Why publishing? Must we publish? What happens to my scientific career if I do not publish frequently enough? These are examples of frequent and valid questions that everyone in the scientific career asks themselves at some point. Such questions seem to be partially answered by the scaring aphorism “publish or perish.” Such interrogatives emerge again when one faces all the hurdles associated with planning and producing a manuscript, followed by the sometimes subjective and imperfect peer-review process. By focusing on the right reasons for publishing, one can find excellent and valid motivations to go through this challenging process. Even so, this process is rewarding and fascinating if it is done for the right and ethical reasons.
In this manuscript, we share the authors' opinions on what we refer to as primary goals and collateral benefits of scientific publishing. The primary goals are related to the dissemination and progress of science fulfilling the Mertonian norms. The collateral benefits include professional development and personal growth and competitive advantages for secure scholarships and research funding. The dark side of scientific publishing is dominated by scientific misconduct and bad publishing practices, which can be driven when the collateral benefits become the primary goal of the scientist to publish. To be clear, we are not against trying to publish in top-ranked, well-known, and prestigious journals if the motive for doing so serves to disseminate one's research and advance the discussion in a field, thereby making other outstanding contributions (aka, right reasons).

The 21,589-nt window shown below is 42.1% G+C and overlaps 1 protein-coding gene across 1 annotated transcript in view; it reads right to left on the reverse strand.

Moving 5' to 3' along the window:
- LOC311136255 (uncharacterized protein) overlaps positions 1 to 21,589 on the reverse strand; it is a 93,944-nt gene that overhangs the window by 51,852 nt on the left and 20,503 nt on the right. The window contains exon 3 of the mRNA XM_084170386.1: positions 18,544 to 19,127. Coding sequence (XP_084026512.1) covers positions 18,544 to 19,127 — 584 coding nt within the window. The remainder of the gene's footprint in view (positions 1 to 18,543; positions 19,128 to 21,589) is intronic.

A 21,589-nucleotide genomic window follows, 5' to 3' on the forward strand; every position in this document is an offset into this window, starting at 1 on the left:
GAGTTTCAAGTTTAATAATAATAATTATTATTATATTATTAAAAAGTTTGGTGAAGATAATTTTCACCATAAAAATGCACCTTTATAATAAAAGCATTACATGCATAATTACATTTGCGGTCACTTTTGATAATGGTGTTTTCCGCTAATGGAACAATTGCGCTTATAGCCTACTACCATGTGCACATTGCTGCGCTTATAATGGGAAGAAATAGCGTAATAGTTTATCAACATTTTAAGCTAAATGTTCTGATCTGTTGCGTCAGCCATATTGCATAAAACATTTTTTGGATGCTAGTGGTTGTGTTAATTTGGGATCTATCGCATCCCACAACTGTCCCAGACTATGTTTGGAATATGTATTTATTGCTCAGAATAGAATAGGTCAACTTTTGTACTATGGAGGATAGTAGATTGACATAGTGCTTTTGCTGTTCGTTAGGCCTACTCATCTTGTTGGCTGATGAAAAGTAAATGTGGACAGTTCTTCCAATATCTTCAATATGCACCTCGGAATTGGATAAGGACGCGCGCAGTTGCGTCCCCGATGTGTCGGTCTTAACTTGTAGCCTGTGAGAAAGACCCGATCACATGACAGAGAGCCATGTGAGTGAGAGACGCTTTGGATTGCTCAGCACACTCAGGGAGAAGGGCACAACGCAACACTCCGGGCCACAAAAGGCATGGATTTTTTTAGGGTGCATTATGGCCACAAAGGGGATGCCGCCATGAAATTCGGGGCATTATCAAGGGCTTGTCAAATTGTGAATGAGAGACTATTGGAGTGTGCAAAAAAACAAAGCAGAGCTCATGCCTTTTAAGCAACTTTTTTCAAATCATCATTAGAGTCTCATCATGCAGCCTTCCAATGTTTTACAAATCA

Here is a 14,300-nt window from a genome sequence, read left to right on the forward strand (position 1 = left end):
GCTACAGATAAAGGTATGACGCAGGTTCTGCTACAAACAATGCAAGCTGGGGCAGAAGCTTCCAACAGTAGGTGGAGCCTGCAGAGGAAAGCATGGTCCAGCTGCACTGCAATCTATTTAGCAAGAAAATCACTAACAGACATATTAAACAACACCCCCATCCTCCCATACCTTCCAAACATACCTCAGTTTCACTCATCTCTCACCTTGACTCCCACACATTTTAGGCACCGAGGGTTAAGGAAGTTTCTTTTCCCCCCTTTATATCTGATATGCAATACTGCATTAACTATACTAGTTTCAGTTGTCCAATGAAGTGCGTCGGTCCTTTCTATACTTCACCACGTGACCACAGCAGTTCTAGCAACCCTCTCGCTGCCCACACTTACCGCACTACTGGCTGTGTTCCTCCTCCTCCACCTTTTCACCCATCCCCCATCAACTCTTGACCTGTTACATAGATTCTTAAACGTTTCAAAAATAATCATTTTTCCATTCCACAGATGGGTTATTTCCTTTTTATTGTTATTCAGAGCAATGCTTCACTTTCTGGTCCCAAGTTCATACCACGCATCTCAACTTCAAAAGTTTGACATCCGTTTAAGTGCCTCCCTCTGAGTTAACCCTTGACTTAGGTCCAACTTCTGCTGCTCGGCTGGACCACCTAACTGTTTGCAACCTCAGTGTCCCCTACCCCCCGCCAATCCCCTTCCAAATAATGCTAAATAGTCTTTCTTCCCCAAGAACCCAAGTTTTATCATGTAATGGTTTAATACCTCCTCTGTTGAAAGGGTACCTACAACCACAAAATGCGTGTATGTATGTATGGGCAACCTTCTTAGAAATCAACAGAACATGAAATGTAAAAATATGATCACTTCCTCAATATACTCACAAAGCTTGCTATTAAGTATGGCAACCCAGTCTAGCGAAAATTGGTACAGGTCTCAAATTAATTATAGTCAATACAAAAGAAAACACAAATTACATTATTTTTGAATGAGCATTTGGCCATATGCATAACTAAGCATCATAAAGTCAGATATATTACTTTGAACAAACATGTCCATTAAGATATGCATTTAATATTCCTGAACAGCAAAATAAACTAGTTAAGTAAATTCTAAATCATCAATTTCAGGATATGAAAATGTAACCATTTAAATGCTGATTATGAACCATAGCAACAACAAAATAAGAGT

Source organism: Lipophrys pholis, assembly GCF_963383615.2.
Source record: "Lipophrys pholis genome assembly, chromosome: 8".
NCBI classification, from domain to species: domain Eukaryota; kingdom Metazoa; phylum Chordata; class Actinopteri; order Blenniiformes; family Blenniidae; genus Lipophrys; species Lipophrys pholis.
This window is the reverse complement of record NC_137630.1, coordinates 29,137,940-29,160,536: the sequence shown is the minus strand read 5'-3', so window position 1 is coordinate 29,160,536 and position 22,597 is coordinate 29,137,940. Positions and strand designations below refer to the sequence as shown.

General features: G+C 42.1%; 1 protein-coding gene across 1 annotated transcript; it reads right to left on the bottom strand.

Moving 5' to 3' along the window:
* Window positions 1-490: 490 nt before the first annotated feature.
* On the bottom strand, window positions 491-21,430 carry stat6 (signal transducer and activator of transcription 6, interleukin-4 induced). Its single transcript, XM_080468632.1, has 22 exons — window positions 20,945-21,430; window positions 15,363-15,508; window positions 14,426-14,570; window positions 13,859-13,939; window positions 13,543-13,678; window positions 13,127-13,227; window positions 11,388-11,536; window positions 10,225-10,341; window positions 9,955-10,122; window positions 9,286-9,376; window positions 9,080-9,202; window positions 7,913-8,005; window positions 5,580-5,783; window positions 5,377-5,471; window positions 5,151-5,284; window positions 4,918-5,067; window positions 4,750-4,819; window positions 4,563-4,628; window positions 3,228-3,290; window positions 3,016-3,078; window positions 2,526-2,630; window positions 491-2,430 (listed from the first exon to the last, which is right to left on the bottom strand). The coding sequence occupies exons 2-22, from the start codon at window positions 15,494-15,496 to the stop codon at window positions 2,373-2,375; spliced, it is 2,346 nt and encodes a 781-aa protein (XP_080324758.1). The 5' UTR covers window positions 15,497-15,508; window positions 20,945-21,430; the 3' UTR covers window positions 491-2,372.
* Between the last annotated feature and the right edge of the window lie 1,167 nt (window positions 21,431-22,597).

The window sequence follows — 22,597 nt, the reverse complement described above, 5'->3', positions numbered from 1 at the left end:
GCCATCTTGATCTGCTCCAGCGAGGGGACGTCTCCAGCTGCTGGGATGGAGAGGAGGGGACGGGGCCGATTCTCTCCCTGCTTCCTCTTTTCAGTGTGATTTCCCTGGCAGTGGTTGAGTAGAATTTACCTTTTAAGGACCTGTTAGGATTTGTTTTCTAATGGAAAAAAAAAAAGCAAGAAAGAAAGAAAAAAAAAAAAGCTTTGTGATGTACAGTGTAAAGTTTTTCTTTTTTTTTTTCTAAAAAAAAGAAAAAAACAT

As academics, we should encourage students and young generations to adjust the mindset and consider publications beyond a mechanism or survival. Instead, use the true value of publishing as an opportunity to help the advancement of research and science.
Both authors contributed to the writing of the manuscript.
Conflict of Interest
The authors declare that the research was conducted in the absence of any commercial or financial relationships that could be construed as a potential conflict of interest.
All claims expressed in this article are solely those of the authors and do not necessarily represent those of their affiliated organizations, or those of the publisher, the editors and the reviewers. Any product that may be evaluated in this article, or claim that may be made by its manufacturer, is not guaranteed or endorsed by the publisher.
McGrail, M. R., Rickard, C. M., and Jones, R. (2006). Publish or perish: a systematic review of interventions to increase academic publication rates. Higher Educ. Res. Dev. 25, 19–35. doi: 10.1080/07294360500453053
Merton, R. K.. (1973). “The normative structure of science,” in The Sociology of Science: Theoretical and Empirical Investigations, ed Merton, R. K (Chicago, IL: University of Chicago Press), 267–278.
Keywords: dissemination, ethics, open science, publishing, scientific writing
Citation: Medina-Franco JL and López-López E (2022) The Essence and Transcendence of Scientific Publishing. Front. Res. Metr. Anal. 7:822453. doi: 10.3389/frma.2022.822453
Received: 08 December 2021; Accepted: 24 January 2022;
Published: 16 February 2022.
Edited by:Kristi Holmes, Northwestern University, United States
Reviewed by:Timothy David Bowman, Wayne State University, United States
Copyright © 2022 Medina-Franco and López-López. This is an open-access article distributed under the terms of the Creative Commons Attribution License (CC BY). The use, distribution or reproduction in other forums is permitted, provided the original author(s) and the copyright owner(s) are credited and that the original publication in this journal is cited, in accordance with accepted academic practice. No use, distribution or reproduction is permitted which does not comply with these terms.
*Correspondence: José L. Medina-Franco, firstname.lastname@example.org